The difference between fee-based and commission-based financial advice
An overview of the main differences between fee-based financial advice and commission-based financial advice, including the pros and cons of each approach.
Written by E4E Editor on 16 August 2018
Not all of us need to receive financial advice. However, studies over the years have shown that people who actively seek financial advice are far more likely to grow their financial assets and reach their financial goals over those who tend to leave it to fate or make financial decisions themselves.
Like any professional industry, financial advisers can train for years and accrue many years of experience which enables them to make better decisions for their clients. After all, if you can afford the best legal advice you will probably opt for that rather than relying on your best friend who used to watch Suits.
Fee-based financial advice vs commission-based financial advice
Internationally, financial advice is typically offered on two fee-paying structures, fee based and commission. For people familiar with the UK system and the recent rules imposed by the FCA, fee based financial advice is now required if an organisation is offering financial advice in the UK. However, internationally the same rules do not apply, even if you are British and seeking advice from a British financial adviser based overseas.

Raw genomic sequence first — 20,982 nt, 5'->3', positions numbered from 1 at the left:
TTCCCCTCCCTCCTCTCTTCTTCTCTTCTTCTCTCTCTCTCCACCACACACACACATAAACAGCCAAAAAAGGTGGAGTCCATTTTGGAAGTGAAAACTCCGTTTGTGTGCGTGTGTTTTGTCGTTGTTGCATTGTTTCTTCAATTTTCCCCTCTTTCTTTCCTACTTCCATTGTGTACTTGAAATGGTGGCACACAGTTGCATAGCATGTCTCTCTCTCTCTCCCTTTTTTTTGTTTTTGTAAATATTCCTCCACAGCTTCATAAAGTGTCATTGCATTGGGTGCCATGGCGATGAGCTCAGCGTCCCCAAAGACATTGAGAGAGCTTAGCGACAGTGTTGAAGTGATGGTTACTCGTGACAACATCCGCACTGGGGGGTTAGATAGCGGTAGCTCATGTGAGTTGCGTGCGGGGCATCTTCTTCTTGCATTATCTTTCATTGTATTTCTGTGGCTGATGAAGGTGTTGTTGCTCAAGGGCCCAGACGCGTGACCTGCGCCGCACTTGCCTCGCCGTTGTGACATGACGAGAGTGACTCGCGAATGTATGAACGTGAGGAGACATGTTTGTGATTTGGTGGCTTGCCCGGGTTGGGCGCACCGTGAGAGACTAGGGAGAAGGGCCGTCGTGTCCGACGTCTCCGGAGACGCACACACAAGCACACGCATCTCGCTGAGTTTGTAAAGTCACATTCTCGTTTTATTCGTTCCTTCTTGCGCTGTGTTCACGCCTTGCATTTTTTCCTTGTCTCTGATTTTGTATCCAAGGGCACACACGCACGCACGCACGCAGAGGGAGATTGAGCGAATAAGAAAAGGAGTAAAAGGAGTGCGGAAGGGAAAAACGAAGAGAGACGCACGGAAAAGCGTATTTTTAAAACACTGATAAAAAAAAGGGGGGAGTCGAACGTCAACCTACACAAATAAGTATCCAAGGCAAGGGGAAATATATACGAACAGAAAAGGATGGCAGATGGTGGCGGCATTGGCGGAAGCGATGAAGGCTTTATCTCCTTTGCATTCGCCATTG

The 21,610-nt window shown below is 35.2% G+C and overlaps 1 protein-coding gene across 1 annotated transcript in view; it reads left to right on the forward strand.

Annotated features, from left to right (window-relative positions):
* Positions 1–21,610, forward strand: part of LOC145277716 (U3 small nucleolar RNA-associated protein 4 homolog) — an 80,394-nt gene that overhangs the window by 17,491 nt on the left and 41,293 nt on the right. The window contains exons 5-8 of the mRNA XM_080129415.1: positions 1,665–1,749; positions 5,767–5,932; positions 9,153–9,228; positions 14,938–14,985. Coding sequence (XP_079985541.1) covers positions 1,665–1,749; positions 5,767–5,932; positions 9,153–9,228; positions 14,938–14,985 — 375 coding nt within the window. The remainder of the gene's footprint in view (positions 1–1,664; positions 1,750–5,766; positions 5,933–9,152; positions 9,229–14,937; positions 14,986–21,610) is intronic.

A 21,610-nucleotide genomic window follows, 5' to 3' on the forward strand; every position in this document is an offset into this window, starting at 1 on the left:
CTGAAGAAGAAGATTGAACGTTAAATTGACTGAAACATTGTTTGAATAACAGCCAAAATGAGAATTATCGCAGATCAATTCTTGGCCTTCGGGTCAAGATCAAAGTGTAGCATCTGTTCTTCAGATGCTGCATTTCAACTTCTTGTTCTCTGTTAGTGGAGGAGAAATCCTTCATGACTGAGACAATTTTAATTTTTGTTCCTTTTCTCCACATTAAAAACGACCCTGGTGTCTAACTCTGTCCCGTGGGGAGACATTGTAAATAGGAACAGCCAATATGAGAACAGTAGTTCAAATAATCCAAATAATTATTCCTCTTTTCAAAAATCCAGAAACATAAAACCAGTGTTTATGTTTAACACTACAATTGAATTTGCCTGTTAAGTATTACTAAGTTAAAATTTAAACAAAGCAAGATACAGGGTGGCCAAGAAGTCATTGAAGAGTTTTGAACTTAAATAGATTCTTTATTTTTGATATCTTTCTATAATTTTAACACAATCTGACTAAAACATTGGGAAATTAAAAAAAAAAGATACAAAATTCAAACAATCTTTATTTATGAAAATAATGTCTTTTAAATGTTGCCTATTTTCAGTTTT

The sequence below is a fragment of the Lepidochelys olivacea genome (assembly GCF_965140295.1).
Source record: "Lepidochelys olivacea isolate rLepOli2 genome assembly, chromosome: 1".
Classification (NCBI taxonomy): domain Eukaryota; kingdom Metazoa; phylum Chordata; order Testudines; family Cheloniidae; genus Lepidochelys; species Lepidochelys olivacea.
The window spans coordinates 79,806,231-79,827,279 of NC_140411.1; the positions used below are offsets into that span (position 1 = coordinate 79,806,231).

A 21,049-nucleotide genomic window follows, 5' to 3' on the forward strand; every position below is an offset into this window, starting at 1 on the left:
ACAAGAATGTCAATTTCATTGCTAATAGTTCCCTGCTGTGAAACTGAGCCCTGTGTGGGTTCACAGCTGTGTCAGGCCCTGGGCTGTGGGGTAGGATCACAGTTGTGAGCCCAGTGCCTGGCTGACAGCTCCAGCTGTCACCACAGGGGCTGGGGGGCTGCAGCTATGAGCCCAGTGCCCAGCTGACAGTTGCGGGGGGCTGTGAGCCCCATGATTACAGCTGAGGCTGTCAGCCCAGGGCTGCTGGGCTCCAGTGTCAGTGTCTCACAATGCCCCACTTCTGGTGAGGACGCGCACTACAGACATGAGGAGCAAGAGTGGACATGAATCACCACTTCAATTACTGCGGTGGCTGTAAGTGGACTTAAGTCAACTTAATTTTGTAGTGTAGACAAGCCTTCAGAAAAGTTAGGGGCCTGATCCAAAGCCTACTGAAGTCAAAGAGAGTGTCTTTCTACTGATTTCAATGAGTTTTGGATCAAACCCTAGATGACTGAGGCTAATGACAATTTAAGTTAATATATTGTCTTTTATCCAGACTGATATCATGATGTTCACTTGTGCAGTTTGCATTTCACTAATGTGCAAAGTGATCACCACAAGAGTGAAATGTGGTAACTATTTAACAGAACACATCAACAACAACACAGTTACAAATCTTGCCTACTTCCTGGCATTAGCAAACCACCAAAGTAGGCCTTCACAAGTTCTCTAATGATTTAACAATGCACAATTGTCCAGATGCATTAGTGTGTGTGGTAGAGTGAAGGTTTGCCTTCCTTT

Financial advice for expats has traditionally been offered on a commission-based system due to the lucrative nature for financial advisers, however as the industry seeks to improve its image the number of fee based financial advisory firms is increasing.
However, what is the difference between the two systems and how does each system affect you as a user of financial advice?
Commission-based financial advice
Ultimately, if a financial adviser is paid on a commission basis it means they are compensated by the company offering the financial product, much like in traditional sales. Typically, the harder the product is to sell, the higher the commissions on offer for the adviser. The products are also highly likely to be tied to their employer, and the organisation sets the objectives for the adviser as being revenues and profits, rather than customer service or customer retention.
Quite often the primary responsibility for the “adviser” will be to make cold calls to anybody they can find that might meet the necessary criteria. When targeting expats, they will often hang out in expat friendly locations (pubs, bars and clubs) and become friends first.
This brings about one key problem for a consumer seeking independent advice: how can you guarantee that the advice you are receiving is in your best interest and not purely because the adviser wants to maximise his or her income?
On this basis, an adviser is going to ignore financial opportunities purely because they are not as lucrative individually, irrespective of whether the financial product is best suited to the client or not.
Additionally, what you are unlikely to find out is that a large chunk of the commission that the adviser gets paid is actually a percentage of your investment funds, meaning that your investments will immediately be in negative equity and therefore take longer to actually earn any income.
Unfortunately, the most lucrative financial products for commission-based advisers also have the longest tie in periods. For example, and adviser might receive 7-10% of the investment amount for being able to sell a bond with a 10-year lock in period. For too many expats, this has not only meant a huge financial loss, but also the prospect of reversing the decision is so financially prohibitive that it is a decision which cannot be reversed.